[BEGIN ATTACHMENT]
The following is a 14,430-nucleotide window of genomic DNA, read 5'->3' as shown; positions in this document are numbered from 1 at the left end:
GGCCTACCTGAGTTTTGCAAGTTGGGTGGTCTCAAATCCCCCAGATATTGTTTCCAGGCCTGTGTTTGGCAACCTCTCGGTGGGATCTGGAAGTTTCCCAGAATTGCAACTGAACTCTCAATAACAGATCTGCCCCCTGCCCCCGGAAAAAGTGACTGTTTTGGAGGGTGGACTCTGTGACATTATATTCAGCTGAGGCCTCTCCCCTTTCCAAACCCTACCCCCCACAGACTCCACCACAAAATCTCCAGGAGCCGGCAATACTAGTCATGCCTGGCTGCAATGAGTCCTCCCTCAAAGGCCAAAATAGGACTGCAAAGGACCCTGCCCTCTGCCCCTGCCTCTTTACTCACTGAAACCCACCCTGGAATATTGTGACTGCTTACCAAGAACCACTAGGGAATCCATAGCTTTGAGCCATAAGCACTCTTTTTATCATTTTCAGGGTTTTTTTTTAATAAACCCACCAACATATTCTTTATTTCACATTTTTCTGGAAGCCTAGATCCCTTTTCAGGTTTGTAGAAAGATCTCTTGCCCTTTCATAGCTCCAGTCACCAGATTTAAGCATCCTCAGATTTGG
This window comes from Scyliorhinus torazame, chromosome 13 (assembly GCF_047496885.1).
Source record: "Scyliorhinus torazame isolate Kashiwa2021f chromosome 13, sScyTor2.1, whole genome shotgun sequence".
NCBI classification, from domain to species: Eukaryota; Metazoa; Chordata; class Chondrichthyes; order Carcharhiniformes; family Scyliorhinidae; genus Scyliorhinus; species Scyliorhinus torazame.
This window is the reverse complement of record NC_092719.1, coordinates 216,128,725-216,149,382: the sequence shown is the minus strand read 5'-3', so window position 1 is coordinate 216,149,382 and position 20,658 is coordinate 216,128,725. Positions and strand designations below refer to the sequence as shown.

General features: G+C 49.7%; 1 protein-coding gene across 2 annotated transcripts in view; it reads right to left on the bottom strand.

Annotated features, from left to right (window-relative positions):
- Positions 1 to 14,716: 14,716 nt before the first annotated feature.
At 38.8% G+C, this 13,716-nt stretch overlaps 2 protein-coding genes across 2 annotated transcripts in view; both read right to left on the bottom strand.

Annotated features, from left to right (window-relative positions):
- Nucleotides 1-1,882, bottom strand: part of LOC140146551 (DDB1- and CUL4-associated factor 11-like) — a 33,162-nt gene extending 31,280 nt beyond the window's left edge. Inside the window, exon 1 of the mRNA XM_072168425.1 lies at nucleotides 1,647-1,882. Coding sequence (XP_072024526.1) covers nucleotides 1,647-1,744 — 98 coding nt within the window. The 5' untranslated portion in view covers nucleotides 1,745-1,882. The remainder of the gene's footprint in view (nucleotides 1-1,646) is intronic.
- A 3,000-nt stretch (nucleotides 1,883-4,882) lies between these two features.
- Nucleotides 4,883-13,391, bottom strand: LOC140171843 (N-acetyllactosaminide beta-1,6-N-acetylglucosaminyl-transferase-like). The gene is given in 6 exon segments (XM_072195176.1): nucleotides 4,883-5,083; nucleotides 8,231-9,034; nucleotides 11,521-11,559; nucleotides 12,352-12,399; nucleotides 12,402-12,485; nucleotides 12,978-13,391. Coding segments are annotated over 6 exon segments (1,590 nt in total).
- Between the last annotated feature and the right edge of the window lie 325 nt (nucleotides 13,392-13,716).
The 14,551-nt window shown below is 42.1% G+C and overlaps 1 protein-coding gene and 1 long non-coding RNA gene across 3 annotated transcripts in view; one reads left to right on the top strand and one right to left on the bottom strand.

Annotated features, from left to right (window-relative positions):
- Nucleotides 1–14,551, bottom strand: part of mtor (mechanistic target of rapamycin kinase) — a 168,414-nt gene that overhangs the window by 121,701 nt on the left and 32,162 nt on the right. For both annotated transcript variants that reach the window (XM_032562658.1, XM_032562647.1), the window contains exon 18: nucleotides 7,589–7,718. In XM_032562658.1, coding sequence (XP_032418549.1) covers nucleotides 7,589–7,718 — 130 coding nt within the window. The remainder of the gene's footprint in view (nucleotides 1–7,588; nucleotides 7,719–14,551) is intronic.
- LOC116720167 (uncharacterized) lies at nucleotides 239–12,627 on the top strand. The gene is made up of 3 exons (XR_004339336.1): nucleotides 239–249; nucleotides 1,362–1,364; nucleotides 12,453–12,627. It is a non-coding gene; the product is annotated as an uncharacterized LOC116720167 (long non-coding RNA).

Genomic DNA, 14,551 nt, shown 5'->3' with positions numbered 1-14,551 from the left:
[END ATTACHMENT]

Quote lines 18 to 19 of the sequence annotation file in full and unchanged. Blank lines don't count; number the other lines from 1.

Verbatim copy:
- Nucleotides 1–14,551, bottom strand: part of mtor (mechanistic target of rapamycin kinase) — a 168,414-nt gene that overhangs the window by 121,701 nt on the left and 32,162 nt on the right. For both annotated transcript variants that reach the window (XM_032562658.1, XM_032562647.1), the window contains exon 18: nucleotides 7,589–7,718. In XM_032562658.1, coding sequence (XP_032418549.1) covers nucleotides 7,589–7,718 — 130 coding nt within the window. The remainder of the gene's footprint in view (nucleotides 1–7,588; nucleotides 7,719–14,551) is intronic.
- LOC116720167 (uncharacterized) lies at nucleotides 239–12,627 on the top strand. The gene is made up of 3 exons (XR_004339336.1): nucleotides 239–249; nucleotides 1,362–1,364; nucleotides 12,453–12,627. It is a non-coding gene; the product is annotated as an uncharacterized LOC116720167 (long non-coding RNA).